I have learnt so much about the past and about the British history. Also what it was like to be working and living in Victorian times. When life was so hard and you had to think whether you’re going to get yourself a bed for the night so that ou can be refreshed and ready for the day ahead or sleep rough on a so called hungover bench (a narrow bench with a rope in the front of you to stop you from falling down) but have food for the night. I also have learnt to live without today’s modern communications – for 3 days, I had no mobile phone, no internet, no Facebook or Twitter, no TV and etc. Also, I had no Starbucks or meal deals from Tesco or Sainsbury’s. I simply had £1.27. Rest of it was down to me, how I wanted to play it. There was no script, no plan, everything that you’re going to see is driven by the outcomes of the day. Every tear you will see is natural and real, every drop of sweat was hard earned. There was no breaks for lunch or tea, we were working throughout the whole day and the cameras and mics were on all the time.
I wish everyone could be given this opportunity, as it’s not only an eye opener but will teach you to appreciate everything you have in life and how other had to sacrificed their lives for us. Even though we have everything, we still continue to moan as we want more and more luxury in live.

Thank you…

As my blog draws to a close, I would like to thank the entire team at Wall to Wall for the opportunity of doing some extraordinary, something unique and a once in a life time opportunity. I also would like to thank the BBC for commissioning such amazing programme, the “modern families” that were there with me on the set (I only had to do it for 3 days, most of them were there for 2 weeks!). Lastly and not least, to my wonderful team at GottaBe! for stepping in and keeping the business alive whilst I went back to 1800s – I know it was tough but you guys have made it and I am mega proud of you all. My family and friends who had to wait months to find out what really happened over those 3 days (under the contract, I was not allowed to say a word to anyone about the set!) and you, for taking your time to read my blog and hopefully, tuning in on 24th October to watch me on the big screen and to find out what really, I have learnt… including that skill!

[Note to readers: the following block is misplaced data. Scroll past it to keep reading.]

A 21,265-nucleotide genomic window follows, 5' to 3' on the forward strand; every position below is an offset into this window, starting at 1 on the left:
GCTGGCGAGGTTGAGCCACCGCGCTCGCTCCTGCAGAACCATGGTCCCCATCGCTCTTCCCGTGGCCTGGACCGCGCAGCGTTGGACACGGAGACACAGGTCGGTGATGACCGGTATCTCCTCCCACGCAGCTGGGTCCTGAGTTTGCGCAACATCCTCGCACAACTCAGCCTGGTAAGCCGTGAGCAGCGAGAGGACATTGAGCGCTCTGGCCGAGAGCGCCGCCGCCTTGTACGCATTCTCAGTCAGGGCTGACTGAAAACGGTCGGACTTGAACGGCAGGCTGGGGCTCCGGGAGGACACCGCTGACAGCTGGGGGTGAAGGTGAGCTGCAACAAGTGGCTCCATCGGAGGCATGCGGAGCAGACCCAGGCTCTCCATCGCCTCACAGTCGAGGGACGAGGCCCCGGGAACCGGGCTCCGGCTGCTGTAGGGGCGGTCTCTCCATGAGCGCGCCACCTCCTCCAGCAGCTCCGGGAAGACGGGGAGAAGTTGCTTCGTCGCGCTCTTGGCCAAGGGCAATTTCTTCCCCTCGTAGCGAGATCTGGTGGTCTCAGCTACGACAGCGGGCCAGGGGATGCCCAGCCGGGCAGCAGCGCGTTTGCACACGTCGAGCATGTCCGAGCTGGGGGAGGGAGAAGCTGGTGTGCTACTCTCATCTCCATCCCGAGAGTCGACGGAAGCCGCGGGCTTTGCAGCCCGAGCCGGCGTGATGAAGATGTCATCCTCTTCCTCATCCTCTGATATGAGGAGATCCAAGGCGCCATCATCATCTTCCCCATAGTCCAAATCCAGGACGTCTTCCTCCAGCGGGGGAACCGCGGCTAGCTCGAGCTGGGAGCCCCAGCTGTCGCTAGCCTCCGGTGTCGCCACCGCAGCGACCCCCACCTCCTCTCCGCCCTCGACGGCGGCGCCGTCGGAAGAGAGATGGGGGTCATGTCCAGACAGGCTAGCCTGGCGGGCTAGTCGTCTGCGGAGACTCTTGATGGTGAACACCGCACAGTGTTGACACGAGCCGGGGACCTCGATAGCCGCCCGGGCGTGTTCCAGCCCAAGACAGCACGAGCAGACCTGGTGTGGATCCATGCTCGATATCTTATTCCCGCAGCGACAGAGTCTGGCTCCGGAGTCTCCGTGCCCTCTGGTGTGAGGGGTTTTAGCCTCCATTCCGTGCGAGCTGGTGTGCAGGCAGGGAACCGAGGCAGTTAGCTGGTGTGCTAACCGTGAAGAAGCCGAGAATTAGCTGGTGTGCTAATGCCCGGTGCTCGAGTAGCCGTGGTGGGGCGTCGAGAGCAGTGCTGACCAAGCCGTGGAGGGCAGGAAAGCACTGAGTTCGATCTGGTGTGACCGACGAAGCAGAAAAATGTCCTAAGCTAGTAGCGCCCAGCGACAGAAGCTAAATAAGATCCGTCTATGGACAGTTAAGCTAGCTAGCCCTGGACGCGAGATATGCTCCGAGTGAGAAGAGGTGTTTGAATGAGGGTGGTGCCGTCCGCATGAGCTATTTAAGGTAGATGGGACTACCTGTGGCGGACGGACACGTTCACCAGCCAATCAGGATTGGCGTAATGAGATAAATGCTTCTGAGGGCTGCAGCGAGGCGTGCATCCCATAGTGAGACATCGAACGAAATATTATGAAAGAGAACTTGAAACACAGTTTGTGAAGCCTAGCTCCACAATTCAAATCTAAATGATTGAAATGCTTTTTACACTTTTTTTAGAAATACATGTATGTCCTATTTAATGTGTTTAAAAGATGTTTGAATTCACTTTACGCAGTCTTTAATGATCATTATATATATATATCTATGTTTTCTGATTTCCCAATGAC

The Victorian Slum is aired on Mondays at 9pm on BBC 2.